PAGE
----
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Stammelman v. Interstate Co.

New Jersey Supreme Court

Decided: February 2, 1934.


On appeal from the Supreme Court, whose opinion is reported in 111 N.J.L. 122.

For the appellant, Donald Lewis (Charles H. Meyer, of the New York bar, on the brief).

For the respondent, Maurice C. Brigadier.


[112 NJL Page 343]

The opinion of the court was delivered by

CAMPBELL, CHANCELLOR. This is an appeal from a judgment of the Supreme Court affirming a judgment of the District Court.

The action was to recover rent for the months of April and May, 1932, under a certain lease, in writing, dated November 13th, 1928, for a term of ten years, commencing January 1st, 1929, and ending December 31st, 1938.

The state of demand based the right of recovery of plaintiff-respondent upon this lease.

The defense was that this lease was void under the statute of frauds, being for a term exceeding three years, and executed by the vice-president of the appellant corporation, acting

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in the capacity of its agent, and without authorization in writing. This contention was countered and attempted to be overcome by proofs said to show ratification.

This appears to have been the principal issue raised, considered and tried in the District Court and resulted in a finding by the trial judge, sitting without a jury, in favor of the plaintiff in that court, and evidence by a judgment in favor of that party.

In reviewing this judgment upon appeal it appears that the Supreme Court had before it two grounds urged for reversal, namely: (a) that there was no competent proof before the trial court warranting a finding by that court that there was a ratification of the lease in question by the corporate appellant.

(b) That the plaintiff below could not maintain the action because the original lessor had no title to the property which he could make the subject of a lease, and if he had there was no proper assignment of the lease to the plaintiff.

Upon this latter ground the Supreme Court found against the appellant, and, we conclude, properly so, and we are content with such finding and for the reasons expressed in the opinion of that court.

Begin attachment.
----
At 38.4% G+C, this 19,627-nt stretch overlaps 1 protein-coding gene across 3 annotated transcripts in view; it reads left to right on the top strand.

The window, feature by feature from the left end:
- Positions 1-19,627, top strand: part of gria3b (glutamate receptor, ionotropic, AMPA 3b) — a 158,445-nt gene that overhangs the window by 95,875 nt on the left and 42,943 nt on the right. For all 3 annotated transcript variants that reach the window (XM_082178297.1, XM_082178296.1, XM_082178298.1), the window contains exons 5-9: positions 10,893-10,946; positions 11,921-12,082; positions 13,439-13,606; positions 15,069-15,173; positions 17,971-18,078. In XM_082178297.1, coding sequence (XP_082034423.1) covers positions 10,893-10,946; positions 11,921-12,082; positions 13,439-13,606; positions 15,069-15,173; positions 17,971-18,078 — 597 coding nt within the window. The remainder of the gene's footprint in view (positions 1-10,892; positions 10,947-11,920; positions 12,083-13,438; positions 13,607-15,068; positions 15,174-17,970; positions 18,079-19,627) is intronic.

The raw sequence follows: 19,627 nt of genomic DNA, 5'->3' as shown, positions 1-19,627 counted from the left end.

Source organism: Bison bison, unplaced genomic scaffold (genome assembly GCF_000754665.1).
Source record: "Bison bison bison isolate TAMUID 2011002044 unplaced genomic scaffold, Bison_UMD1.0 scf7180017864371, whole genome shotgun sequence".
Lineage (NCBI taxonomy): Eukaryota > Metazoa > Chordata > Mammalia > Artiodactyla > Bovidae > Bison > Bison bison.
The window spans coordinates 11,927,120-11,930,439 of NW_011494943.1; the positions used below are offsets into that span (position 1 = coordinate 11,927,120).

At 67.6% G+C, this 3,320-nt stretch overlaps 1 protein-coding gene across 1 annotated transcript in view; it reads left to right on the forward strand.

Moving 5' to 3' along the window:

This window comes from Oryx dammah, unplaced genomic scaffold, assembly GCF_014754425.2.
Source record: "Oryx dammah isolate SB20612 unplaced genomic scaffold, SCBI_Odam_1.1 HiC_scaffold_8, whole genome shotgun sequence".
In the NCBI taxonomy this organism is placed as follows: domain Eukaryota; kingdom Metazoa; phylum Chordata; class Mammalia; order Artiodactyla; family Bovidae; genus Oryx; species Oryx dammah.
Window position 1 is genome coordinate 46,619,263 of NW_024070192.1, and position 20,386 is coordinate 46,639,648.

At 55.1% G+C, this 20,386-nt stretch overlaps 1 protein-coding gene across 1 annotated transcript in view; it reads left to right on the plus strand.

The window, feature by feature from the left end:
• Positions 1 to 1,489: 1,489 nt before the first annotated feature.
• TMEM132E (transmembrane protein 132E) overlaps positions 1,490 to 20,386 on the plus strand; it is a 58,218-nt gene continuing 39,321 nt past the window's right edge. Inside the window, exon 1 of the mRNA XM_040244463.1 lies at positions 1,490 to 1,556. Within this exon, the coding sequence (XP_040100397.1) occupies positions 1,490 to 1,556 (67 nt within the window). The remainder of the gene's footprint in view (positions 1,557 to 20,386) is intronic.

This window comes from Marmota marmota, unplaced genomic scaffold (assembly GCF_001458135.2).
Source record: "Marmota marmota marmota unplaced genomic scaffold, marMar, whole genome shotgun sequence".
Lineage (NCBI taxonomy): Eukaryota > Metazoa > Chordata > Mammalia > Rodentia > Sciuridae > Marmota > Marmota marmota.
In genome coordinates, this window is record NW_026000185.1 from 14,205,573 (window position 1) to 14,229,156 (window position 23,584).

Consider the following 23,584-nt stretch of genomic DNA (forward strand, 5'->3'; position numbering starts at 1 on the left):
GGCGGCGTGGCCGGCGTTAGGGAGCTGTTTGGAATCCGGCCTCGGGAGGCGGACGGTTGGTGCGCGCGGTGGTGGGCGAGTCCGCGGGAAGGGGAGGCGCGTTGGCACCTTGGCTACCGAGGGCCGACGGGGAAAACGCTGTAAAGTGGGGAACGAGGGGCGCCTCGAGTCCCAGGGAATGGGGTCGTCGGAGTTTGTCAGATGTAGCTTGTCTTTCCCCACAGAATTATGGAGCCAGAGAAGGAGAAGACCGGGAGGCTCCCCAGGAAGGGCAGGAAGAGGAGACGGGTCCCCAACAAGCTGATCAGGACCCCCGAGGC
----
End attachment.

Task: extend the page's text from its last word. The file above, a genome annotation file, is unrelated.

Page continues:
As to the first of these grounds the Supreme Court also found against the appellant, holding that there had been a ratification of the lease by the appellant.

In this respect we find that the court below fell into error which calls for a reversal of the judgment of that court and, consequently, that of the District Court.

The lease was executed by one Aymar, a vice-president of the appellant, and, on its face, was regularly and properly executed.

The proofs show that Aymar, in the absence of the president, had that officer's powers and duties and that at the time of the execution of the lease the president was absent in California.

Under section 2 of the by-laws of the corporation the president had the following powers only: "* * * He may sign and execute all authorized bonds, contracts or other obligations

[112 NJL Page 345]

in the name of the corporation * * *." Therefore, the president had no power to execute the lease in question and bind the corporation unless so authorized by formal action of its board of directors, and, consequently, Aymar, as vice-president, had no greater power or authority. Concededly there was no such authority. There was no proof by the minutes of the board of directors or otherwise that any such authority had been bestowed upon the president, vice-president, or any other agent of the corporation.

It must be conceded, therefore, that the execution of the lease was initially without authority, and never was the contract of the appellant-lessee unless the act of its vice-president, Aymar, was ratified.

We concede, as a general proposition, the correctness of the principle laid down by the Supreme Court upon this point, namely: "Ordinarily the ratification of an unauthorized act must be in the particular mode, or form necessary to confer authority to perform it in the first instance (21 R.C.L. 924, § 103), which, if applicable to the present case, means that a ratification of Aymar's act to be binding, should be in writing." In further support of this principle the Supreme Court cites Gulick and Holmes v. Grover, 33 N.J.L. 463, 471; Spencer Heating Co. v. Abbott, 91 Id. 594; Clement v. Young-McShea Amusement Co., 70 N.J. Eq. 677, 683.

Undoubtedly, from these authorities, it must be said that a corporation can be bound, through ratification, by the unauthorized acts of its agents, but, the rule is "ratification proceeds upon the theory that there was no previous authority and acts as a substitute for such authority. Accordingly the general rule is that whatever form of authorization would have been sufficient to clothe the agent with original authority to do an act will be sufficient to constitute a ratification of such act when done without previous authority; and, conversely, that whenever the law requires a particular mode of authorization there can be no valid ratification except in the same manner * * *. Where the original authority to an agent to execute an act must be in writing, the ratification